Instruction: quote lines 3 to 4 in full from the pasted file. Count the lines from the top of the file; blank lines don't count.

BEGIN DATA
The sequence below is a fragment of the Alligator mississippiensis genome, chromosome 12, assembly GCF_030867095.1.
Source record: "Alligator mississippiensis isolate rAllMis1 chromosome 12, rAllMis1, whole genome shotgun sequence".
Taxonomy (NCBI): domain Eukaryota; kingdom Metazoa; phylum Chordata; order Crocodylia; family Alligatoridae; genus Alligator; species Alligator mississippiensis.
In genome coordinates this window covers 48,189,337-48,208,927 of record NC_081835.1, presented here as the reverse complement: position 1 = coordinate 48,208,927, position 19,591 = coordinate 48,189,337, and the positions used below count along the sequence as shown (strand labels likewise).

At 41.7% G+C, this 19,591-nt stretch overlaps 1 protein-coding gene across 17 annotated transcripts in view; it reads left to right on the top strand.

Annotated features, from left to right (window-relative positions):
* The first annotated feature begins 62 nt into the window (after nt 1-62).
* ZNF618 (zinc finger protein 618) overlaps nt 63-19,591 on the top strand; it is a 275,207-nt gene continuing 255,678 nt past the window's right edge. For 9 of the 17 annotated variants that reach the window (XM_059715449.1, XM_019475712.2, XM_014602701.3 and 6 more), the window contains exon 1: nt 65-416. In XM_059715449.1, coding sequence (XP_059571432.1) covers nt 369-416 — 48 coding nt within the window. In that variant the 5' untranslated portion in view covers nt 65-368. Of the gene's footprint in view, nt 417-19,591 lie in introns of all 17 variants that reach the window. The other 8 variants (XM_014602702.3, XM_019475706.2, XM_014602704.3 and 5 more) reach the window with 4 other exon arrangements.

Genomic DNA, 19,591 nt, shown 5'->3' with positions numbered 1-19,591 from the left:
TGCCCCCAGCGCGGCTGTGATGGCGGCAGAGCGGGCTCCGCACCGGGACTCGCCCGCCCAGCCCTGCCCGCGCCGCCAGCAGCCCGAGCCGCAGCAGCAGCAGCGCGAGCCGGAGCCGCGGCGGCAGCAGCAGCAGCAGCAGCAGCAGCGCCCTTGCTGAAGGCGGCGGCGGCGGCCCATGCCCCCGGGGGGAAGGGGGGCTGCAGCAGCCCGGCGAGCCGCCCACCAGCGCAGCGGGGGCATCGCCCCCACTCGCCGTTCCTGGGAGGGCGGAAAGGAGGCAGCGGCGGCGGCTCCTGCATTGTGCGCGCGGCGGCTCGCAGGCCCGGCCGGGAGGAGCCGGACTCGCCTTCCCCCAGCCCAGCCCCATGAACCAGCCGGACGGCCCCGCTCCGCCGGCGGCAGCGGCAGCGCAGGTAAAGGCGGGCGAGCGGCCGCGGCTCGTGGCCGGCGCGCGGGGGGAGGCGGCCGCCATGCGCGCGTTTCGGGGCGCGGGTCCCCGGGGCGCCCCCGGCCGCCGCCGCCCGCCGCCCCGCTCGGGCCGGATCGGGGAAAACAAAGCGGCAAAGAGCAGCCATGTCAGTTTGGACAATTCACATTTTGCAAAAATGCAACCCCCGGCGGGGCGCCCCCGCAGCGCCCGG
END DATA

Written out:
Taxonomy (NCBI): domain Eukaryota; kingdom Metazoa; phylum Chordata; order Crocodylia; family Alligatoridae; genus Alligator; species Alligator mississippiensis.
In genome coordinates this window covers 48,189,337-48,208,927 of record NC_081835.1, presented here as the reverse complement: position 1 = coordinate 48,208,927, position 19,591 = coordinate 48,189,337, and the positions used below count along the sequence as shown (strand labels likewise).